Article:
Dayna Kanis began the NHL playoff season rooting, as usual, for the Pittsburgh Penguins. With her team eliminated in round one, she’s still watching but her attention is more divided than ever between action on the ice and on the bench. She can’t help noticing who’s behind the players’ bench − or, rather, who is not behind them.
What stops women from coaching men’s hockey − and how to remove those barriers − is the topic of her master’s thesis defended last month in the School of Environmental Design and Rural Development (SEDRD).
Kanis, a member of the Gryphons women’s hockey team, hopes her study will help spark debate about gender behind the bench and help to even out the balance, especially by pushing for sports-funding laws. She also hopes to help make sports administration more effective and efficient.
“Imbalance” is the better word to describe the male-female coaching split in most sports, let alone hockey, she says. Think about top female coaches in national sports, and only one name comes to mind for Kanis: that of Melody Davidson, who led the Canadian women’s hockey team to the winter Olympics in 2006 and 2010.
Focusing on Ontario universities with men’s hockey teams, Kanis sent questionnaires and interviewed athletic directors, coaches and players − both male and female. She asked about attitudes toward women in coaching, including general questions about job titles and descriptions and respondents’ reasons for joining their institutions.
Barriers to women coaches in competitive hockey cropped up in three main areas: economic opportunities (salaries, an “old-boys’ network,” opportunities for women in other fields); negative perceptions (stereotypes, locker-room dynamics); and lack of media support.
Voicing some of the key stereotypes, respondents said coaching was considered as a male occupation, women were believed to lack good coaching qualities, and better male athletes were perceived to make better coaches.
In coaching competitive sports, Kanis says, gender shouldn’t matter. “There’s a perception that we have to coach differently, but at this level athletes are athletes, and we need to coach away from gender factors.”
She wants to see Canada introduce its own version of Title IX legislation passed in the United States in 1972. That law bans sex discrimination in activities receiving federal funding.
In that year, about 16,000 female athletes played on American intercollegiate teams. By 2004, there were 8,200 varsity women’s teams alone.
In 1972, about 90 per cent of women’s teams were coached by women. Today two out of three women’s teams are coached by men.
Referring to higher female sports participation in the past three decades, Kanis says, “Title IX was supposed to have the same effect on women coaches.” But she says that period has also seen many more opportunities open up for better-educated women in other fields. As well, more men have taken coaching jobs on women’s teams where the position had been largely unpaid in the early 1970s. “Although Title IX has not yet been successful at increasing women coaches, this is about to change in the next decade as more women have grown up playing sports.”
She says laws alone won’t work. Kanis says sports need more female role models and continued development of professional women’s leagues. Media can also play a role: about two per cent of TV sports time is spent on women’s sports, compared to 56 per cent for men’s sports and 42 per cent for sports in which both men and women compete.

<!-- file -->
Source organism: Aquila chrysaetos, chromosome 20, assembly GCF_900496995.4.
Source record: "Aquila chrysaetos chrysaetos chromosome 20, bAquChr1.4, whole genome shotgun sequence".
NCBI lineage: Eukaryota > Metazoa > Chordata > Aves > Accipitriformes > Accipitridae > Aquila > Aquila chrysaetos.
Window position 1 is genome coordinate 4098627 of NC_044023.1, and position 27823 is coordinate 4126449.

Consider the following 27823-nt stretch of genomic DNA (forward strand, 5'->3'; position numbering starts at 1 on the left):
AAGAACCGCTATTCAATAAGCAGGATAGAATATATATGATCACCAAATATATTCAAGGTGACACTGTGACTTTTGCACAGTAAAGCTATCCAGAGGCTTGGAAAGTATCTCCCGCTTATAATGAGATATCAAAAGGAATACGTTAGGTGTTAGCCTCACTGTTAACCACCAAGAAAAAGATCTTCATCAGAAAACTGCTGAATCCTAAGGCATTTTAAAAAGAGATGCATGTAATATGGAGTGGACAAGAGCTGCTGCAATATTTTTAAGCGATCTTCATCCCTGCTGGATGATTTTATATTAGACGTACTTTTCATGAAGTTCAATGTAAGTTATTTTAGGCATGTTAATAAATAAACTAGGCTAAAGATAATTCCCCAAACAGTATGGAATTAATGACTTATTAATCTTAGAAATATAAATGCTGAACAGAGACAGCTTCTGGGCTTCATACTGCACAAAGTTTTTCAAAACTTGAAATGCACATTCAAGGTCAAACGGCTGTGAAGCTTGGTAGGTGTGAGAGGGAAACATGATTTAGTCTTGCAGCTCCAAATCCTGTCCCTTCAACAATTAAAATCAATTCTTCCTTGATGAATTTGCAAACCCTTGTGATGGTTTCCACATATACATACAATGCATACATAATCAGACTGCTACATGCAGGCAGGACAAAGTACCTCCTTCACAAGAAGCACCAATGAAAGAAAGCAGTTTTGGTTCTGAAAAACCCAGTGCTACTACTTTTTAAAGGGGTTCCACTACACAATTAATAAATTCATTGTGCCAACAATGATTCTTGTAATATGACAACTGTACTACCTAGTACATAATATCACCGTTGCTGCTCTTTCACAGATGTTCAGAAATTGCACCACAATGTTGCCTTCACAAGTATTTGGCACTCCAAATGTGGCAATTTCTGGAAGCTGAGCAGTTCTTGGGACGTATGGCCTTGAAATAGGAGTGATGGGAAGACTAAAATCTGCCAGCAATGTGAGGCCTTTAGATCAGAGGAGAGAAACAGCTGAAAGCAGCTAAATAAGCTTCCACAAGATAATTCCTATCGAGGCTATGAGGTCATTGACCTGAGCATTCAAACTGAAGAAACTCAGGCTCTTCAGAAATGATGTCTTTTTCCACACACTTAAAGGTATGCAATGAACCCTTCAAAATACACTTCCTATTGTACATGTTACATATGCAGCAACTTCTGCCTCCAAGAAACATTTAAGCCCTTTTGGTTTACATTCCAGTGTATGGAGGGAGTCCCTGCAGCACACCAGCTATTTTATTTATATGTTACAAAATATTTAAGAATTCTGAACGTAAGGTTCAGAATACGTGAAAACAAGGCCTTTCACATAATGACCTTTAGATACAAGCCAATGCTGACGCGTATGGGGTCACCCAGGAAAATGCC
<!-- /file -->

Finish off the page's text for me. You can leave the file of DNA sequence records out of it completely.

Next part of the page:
Eighty per cent of the top varsity programs in American universities are run by male athletic directors. In Ontario, 70 per cent of athletic directors are male. Kanis says statistics show that male athletic directors hire more male than female coaches.
She says her results extend to other team sports such as basketball and volleyball, but not necessarily to individual sports like track and field or to gender-dominated sports such as football or synchronized swimming. She says future studies might look at possible legal changes and analyze women coaching men in hockey and other sports.
Kanis pursued a hockey scholarship in the United States but returned to Canada after her first year. She was an award-winning forward for the Gryphons for four years and completed an undergrad in psychology with a minor in criminal justice and public policy.
Her interests in sports, gender and leadership led her to investigate SEDRD’s capacity development and extension program. That, she says, plus “sitting and watching NHL games and thinking there has never been a female coach.”
Societal perceptions might be changing, says Carly Haggard, interim head coach of the Gryphon women’s hockey team. But not that fast. “I believe that it is completely fine for men to coach men and women to coach women,” she says. “In ice hockey, both games are very different, so there is no reason why there should be an opposite-sex coach.”
Still, Haggard would like to see more opportunities for women to coach, particularly in universities. Her own best coach was female.
“She could relate to us better,” says Haggard, “and, having played herself, understood the women’s game. I have had a few really good male coaches as well, so I am not completely against them, but to me it just makes sense − if both are equally qualified − to have your own gender coaching.”
Kanis says she’d also like to coach one day, although not necessarily as the first-ever female coach of a major-league men’s team.
Her supervisor, Prof. Jim Mahone, teaches advocacy and leadership skills. He says Kanis’s study uses those skills to address equity issues. “There aren’t any women coaches getting paid well. If a woman wants to make money, it needs to be a male team,” says Mahone. “We’re wasting half the talent out there. Can we really afford not to have half the population engaged in something important?”